Local scale air quality modeling was carried out using the computational fluid dynamics (CFD) model VADIS . In this model, the 3D wind flow is simulated by an RANS prognostic model with a standard turbulence closure. For the dispersion, VADIS uses a Lagrangian approach. This model incorporates also the urban vegetation canopy module, URVE , which is intended for the simulation of the effect of vegetation over the wind flow and air pollutant dispersion. The main concept behind URVE involves the extension of the standard mean flow and turbulence equations, through the inclusion of additional source terms when coupled to a CFD model, allowing it to mathematically represent the effect of leaves and branches on the wind field. Consequently, the dispersion of the emitted air pollutants is conditioned by the disturbed wind flow, with effects that depend, most of all, on the characteristics of the vegetation itself and of the prevailing airflow. The loss of wind speed due to pressure and viscous drag forces exerted by the leaves and branches is accounted in the model as a source term that is added to the momentum conservation equation, which is dependent on the leaf area density (LAD) of each individual tree. Similarly, the turbulent interaction between the airflow and the plant canopy is addressed by including additional source terms in the transport equations of the turbulent kinetic energy and its dissipation. Model validation can be found in Section 3.1. For more details see Amorim et al. .
Road traffic emissions were estimated applying the transport emission model for line sources (TREM) , using detailed data on vehicles counting. Due to the short time and spatial scales of the analysis, CO can be considered as a nonreactive chemical species. Also, the CO removal by the canopy was neglected due to its insignificance (approximately 0.0015% of the CO concentration in ambient air according to Nowak et al. ).
2.1.2. Exposure Modeling
It is important to distinguish between the concepts of concentration and exposure. While the first is a physical characteristic of the environment at a given place and time, the latter quantifies the interaction between the polluted atmosphere and the person . MEB , the exposure model used in this research, was developed with the objective of providing an estimate of the exposure of an individual to air pollution and being able to be used in both outdoor and indoor environments.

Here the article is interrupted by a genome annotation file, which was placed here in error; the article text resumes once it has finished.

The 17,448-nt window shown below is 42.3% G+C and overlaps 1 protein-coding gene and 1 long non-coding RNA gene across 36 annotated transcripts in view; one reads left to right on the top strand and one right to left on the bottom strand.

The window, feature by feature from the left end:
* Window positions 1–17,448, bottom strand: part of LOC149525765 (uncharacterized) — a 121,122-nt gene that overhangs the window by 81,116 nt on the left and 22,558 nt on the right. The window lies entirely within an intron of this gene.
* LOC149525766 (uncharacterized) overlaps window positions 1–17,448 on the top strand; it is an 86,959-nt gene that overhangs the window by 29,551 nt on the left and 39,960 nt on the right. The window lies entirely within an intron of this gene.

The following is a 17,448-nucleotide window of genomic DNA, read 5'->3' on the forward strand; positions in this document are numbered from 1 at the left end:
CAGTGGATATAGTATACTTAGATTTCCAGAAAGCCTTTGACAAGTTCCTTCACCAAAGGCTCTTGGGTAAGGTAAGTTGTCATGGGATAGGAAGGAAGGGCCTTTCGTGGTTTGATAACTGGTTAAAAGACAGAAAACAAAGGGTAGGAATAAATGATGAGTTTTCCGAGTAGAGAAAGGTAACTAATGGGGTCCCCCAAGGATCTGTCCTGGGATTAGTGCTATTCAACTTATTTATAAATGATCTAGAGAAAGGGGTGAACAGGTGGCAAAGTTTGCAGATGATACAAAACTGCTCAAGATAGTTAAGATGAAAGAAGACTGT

The MEB core is the calculation of personal exposure through the following general expression (which is a simplification from the microenvironment approach of Hertel et al.  since in this case only one microenvironment, outdoors, exists): where is the total exposure of the person over the specified period of time; is the pollutant concentration in a given location ; and is the time spent by the person in that specific location. As a result, the exposure value is expressed in concentration × time (e.g., μg·m−3·min) and thus can be interpreted as the mean pollutant concentration value to which the individual has been exposed during a given period of time.
The input data for this model is the following:(i)the temporal variation of the individual location: this information was provided by a GPS equipment with a predefined temporal resolution (as it will be analysed in the following section);(ii)the spatial distribution of concentrations at an average inhalation height for a given period of time.
By matching, in each time-step, the georeferenced position of the individual with the corresponding concentration, the model tracks the time evolution of the exposure. The output data produced by MEB are both instant and mean exposure values.
2.2. Model Application
This research was carried out in Aveiro, a medium sized town located in central Portugal, and is focused in the High School of “José Estêvão,” including one of its most important traffic lanes, the “25 de Abril” avenue, in front of the school.
The study domain has an area of approximately 0.4 × 0.2 km2. The 3D configuration of the buildings and trees was virtually created in VADIS and the resulting computational domain is shown in Figure 2. The dimensions of the computational domain and the boundary conditions were defined following the recommendations from COST Action 732  for the simulation of urban flows with multiple buildings. For more details on the air quality simulations see Amorim et al. .
A field campaign was carried out on May 5, 2004, which included meteorological measurements at the school front yard and road traffic counting in the main avenue (“25 de Abril”) and in four other roads. CO concentrations were obtained from an “urban traffic” air quality monitoring station (AQS) of the national Portuguese network  that is located also in the school yard.
Four different walking routes to the school were defined (see Figure 3) and then tracked with a GPS equipment with a 10-second time resolution. This procedure allowed to account for realistic walking speeds for each pathway and for the effect of potential delays caused by, for example, traffic lights in road traversing.
Table 2 characterizes the different routes according to the total distance covered by each individual, average walking speed, and elevation range.
With a mean speed of 5 m·s−1 (std. dev.: 0.6 m·s−1) and a mean distance of 291 m (std. dev.: 51 m), no significant differences exist between the four routes, except for the traffic volume of each road.
In order to evaluate the effects induced by the vegetation canopy, the modeling system shown in Figure 1 was applied with the URVE module activated and deactivated. Simulations correspond to the hourly period between 8 and 9 a.m., which comprises the start of classes in the morning.
3. Results and Discussion